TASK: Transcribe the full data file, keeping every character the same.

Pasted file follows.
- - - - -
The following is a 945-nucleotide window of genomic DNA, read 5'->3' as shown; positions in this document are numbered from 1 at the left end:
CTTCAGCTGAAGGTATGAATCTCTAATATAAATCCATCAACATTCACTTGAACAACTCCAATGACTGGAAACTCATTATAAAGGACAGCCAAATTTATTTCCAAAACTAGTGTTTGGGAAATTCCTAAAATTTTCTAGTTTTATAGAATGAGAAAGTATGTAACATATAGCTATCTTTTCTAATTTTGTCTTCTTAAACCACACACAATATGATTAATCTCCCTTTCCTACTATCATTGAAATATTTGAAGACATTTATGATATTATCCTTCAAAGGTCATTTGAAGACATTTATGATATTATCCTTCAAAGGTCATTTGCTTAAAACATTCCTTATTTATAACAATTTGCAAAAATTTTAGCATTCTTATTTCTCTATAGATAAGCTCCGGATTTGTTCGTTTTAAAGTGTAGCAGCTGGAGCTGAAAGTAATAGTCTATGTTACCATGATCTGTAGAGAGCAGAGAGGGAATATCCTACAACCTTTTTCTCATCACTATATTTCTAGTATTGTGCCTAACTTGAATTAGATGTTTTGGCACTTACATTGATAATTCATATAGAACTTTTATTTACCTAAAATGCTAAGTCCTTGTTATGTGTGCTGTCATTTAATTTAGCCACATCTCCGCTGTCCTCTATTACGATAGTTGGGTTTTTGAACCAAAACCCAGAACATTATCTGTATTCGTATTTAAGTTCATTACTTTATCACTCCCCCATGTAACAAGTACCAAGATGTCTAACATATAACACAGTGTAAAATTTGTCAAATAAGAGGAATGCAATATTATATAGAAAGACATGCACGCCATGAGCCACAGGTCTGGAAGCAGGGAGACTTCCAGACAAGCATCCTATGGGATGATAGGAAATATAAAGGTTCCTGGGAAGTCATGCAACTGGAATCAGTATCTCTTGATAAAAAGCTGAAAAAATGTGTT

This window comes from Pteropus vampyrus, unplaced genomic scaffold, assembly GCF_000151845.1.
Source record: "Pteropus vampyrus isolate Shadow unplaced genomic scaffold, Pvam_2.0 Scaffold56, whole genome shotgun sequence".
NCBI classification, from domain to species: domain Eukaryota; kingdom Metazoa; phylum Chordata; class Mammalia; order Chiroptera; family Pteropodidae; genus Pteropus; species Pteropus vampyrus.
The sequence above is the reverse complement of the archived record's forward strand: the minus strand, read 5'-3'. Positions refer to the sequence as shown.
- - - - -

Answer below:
The following is a 945-nucleotide window of genomic DNA, read 5'->3' as shown; positions in this document are numbered from 1 at the left end:
CTTCAGCTGAAGGTATGAATCTCTAATATAAATCCATCAACATTCACTTGAACAACTCCAATGACTGGAAACTCATTATAAAGGACAGCCAAATTTATTTCCAAAACTAGTGTTTGGGAAATTCCTAAAATTTTCTAGTTTTATAGAATGAGAAAGTATGTAACATATAGCTATCTTTTCTAATTTTGTCTTCTTAAACCACACACAATATGATTAATCTCCCTTTCCTACTATCATTGAAATATTTGAAGACATTTATGATATTATCCTTCAAAGGTCATTTGAAGACATTTATGATATTATCCTTCAAAGGTCATTTGCTTAAAACATTCCTTATTTATAACAATTTGCAAAAATTTTAGCATTCTTATTTCTCTATAGATAAGCTCCGGATTTGTTCGTTTTAAAGTGTAGCAGCTGGAGCTGAAAGTAATAGTCTATGTTACCATGATCTGTAGAGAGCAGAGAGGGAATATCCTACAACCTTTTTCTCATCACTATATTTCTAGTATTGTGCCTAACTTGAATTAGATGTTTTGGCACTTACATTGATAATTCATATAGAACTTTTATTTACCTAAAATGCTAAGTCCTTGTTATGTGTGCTGTCATTTAATTTAGCCACATCTCCGCTGTCCTCTATTACGATAGTTGGGTTTTTGAACCAAAACCCAGAACATTATCTGTATTCGTATTTAAGTTCATTACTTTATCACTCCCCCATGTAACAAGTACCAAGATGTCTAACATATAACACAGTGTAAAATTTGTCAAATAAGAGGAATGCAATATTATATAGAAAGACATGCACGCCATGAGCCACAGGTCTGGAAGCAGGGAGACTTCCAGACAAGCATCCTATGGGATGATAGGAAATATAAAGGTTCCTGGGAAGTCATGCAACTGGAATCAGTATCTCTTGATAAAAAGCTGAAAAAATGTGTT

This window comes from Pteropus vampyrus, unplaced genomic scaffold, assembly GCF_000151845.1.
Source record: "Pteropus vampyrus isolate Shadow unplaced genomic scaffold, Pvam_2.0 Scaffold56, whole genome shotgun sequence".
NCBI classification, from domain to species: domain Eukaryota; kingdom Metazoa; phylum Chordata; class Mammalia; order Chiroptera; family Pteropodidae; genus Pteropus; species Pteropus vampyrus.
The sequence above is the reverse complement of the archived record's forward strand: the minus strand, read 5'-3'. Positions refer to the sequence as shown.